The European Commission should address fuel suppliers by introducing sub-targets to make low- and zero carbon fuels available for shipping and by increasing the multiplier for renewable fuels used in the maritime sector under the Renewable Energy Directive (RED), the European Community Shipowners’ Associations (ECSA) has stated in a letter to the European Commission.
A fuel standard as a requirement for ships instead of fuel suppliers under the FuelEU Maritime proposal would risk failing to deliver emissions reductions and would be challenging to enforce, ECSA claims. If a market-based measure (MBM) is introduced, a fund could invest the revenues to support the uptake of these fuels, ECSA said.
As with other shipowning bodies, ECSA is increasingly worried by Brussels’s determination to introduce its own environmental regulations for shipping – with a strong chance shipping will be included in the EU’s emissions trading scheme soon.
“A global approach must be the cornerstone of the EU’s policies and any regional measures would risk undermining the international negotiations at the IMO level,” ECSA stressed in a release yesterday.
What ECSA would like to see is an MBM fund established with revenues going to finance R&D projects and to bridge the price gap between new and conventional fuels. At the same time, ECSA would like to incentivise and require fuel suppliers to include a certain percentage of low- and zero carbon fuels in their offering by introducing sub-targets and a higher multiplier for low- and zero-carbon fuels under RED.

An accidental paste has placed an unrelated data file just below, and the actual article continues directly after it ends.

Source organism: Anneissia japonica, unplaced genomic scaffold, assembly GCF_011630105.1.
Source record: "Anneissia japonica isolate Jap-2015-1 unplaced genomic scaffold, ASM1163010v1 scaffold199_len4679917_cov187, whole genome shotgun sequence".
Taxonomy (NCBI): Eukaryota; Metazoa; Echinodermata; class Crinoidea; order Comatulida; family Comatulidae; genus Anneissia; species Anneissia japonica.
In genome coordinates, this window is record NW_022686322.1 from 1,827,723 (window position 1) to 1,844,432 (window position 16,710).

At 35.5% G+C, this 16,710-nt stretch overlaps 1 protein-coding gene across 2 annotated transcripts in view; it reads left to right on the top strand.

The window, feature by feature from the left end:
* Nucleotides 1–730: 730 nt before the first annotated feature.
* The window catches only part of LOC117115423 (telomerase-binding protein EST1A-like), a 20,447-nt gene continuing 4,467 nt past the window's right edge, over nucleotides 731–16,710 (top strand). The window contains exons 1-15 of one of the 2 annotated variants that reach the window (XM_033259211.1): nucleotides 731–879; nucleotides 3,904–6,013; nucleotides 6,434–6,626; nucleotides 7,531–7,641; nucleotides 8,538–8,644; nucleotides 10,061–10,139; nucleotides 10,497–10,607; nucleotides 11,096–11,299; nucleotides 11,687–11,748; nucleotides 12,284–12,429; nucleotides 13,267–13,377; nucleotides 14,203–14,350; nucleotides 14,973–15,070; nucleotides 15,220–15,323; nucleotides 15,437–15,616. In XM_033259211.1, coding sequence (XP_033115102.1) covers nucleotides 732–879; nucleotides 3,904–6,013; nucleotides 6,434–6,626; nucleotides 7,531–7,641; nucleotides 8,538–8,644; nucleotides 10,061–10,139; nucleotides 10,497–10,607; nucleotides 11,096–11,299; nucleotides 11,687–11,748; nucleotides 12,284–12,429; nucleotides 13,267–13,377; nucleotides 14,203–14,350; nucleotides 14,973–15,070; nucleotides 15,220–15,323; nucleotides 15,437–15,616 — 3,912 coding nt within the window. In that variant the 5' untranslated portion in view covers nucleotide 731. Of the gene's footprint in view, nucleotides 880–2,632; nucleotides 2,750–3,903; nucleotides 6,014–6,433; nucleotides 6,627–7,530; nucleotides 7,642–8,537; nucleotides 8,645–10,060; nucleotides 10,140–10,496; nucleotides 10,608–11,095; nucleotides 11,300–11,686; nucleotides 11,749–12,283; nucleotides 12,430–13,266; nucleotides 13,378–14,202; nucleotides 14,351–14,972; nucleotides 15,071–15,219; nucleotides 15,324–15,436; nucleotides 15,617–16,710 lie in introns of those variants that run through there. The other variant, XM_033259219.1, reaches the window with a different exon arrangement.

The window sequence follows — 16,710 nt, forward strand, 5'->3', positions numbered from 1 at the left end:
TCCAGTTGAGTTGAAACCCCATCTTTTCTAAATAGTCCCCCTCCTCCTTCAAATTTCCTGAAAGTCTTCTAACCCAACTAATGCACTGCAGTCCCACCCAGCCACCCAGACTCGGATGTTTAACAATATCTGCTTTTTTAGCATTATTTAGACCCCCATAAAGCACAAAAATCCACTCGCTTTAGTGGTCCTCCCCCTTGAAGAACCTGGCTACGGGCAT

“Introducing the right incentives and requirements for fuel suppliers in order to make low- and zero-carbon fuels for shipping available in the market is a prerequisite for the decarbonisation of the sector. As with the uptake of all new fuels, the chicken-and-egg dilemma can only be addressed by the introduction of appropriate requirements for fuel suppliers. A fund under an MBM could support the uptake of these fuels,” said Martin Dorsman, ECSA secretary-general.
A fund under an EU MBM would also minimise the administrative burden for the sector and would make sure that all revenues are invested in its energy transition, ECSA maintained.
“A fuel standard should be geared towards fuel suppliers and not ships, which are merely the fuel users,” Dorsman said.